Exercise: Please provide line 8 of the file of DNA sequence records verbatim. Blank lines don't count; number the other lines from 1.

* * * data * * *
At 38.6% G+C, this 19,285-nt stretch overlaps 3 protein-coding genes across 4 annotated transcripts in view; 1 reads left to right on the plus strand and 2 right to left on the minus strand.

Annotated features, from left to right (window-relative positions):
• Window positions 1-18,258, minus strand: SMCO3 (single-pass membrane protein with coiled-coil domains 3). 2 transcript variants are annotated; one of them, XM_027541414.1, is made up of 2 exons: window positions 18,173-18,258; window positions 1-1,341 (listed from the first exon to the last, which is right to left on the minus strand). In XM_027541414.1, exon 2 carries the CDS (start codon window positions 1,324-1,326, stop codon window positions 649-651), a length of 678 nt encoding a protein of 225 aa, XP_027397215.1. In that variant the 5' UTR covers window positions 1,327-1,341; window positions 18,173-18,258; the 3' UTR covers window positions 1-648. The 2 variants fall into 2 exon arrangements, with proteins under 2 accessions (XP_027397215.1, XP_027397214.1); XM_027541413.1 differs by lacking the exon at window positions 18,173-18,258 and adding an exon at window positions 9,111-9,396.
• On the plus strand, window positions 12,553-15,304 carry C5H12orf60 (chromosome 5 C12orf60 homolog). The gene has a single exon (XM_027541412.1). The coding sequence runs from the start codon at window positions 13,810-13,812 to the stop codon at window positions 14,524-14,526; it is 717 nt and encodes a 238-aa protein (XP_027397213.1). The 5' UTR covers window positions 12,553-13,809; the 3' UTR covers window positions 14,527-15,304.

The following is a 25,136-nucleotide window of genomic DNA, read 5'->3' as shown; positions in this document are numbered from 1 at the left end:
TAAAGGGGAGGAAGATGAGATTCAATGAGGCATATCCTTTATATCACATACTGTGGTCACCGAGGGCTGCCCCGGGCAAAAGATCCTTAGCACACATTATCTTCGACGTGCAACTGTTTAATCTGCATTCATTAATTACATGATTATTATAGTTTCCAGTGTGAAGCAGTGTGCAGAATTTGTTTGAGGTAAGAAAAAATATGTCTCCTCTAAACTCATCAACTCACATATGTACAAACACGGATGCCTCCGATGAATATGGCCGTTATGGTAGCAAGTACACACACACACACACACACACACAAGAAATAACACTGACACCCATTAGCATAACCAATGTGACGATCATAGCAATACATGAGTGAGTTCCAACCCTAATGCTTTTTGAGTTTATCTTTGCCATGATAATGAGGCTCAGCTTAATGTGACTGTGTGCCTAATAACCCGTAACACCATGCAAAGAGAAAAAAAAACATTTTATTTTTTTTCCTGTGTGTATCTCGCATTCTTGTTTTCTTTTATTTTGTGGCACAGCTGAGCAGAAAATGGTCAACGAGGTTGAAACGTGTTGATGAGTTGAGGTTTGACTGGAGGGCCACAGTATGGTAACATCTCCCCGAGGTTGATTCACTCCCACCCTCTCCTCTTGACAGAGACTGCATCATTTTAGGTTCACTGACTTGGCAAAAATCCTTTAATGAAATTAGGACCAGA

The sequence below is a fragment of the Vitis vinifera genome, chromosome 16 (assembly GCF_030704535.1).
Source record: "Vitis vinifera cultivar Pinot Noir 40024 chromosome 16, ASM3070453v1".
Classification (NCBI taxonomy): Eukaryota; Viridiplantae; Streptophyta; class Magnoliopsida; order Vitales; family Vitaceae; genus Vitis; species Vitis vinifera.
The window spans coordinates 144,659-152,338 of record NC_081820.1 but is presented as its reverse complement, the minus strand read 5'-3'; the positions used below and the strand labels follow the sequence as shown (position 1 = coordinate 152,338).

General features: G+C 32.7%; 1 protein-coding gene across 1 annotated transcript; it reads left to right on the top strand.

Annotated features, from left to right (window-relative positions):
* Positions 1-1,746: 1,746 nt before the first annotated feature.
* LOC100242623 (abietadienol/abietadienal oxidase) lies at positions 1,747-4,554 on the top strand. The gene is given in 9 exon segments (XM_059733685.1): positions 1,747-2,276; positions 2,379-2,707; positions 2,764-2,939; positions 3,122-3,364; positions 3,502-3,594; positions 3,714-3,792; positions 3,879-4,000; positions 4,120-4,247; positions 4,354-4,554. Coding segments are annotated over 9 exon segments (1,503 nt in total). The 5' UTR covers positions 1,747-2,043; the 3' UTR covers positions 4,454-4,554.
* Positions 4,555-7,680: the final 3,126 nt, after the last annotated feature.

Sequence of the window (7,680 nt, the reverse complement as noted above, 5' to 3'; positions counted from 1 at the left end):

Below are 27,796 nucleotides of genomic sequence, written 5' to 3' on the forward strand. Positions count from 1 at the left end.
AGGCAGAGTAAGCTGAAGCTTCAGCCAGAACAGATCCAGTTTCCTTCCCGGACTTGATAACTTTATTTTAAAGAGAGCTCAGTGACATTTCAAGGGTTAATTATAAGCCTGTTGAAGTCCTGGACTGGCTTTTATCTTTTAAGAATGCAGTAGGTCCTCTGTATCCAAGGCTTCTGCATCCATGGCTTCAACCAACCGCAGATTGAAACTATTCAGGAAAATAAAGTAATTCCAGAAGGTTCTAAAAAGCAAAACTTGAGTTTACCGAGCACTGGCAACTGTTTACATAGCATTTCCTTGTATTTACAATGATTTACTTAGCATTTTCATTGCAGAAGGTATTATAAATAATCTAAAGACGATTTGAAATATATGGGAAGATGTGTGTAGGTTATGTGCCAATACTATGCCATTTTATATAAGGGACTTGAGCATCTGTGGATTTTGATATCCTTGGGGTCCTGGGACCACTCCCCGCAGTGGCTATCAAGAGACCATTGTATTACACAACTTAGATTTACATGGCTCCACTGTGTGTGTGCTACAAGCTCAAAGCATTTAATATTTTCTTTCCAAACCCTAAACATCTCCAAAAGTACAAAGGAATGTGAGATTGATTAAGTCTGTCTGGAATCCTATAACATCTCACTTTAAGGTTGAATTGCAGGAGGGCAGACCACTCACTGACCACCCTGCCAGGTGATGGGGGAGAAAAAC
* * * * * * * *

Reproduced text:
Source record: "Vitis vinifera cultivar Pinot Noir 40024 chromosome 16, ASM3070453v1".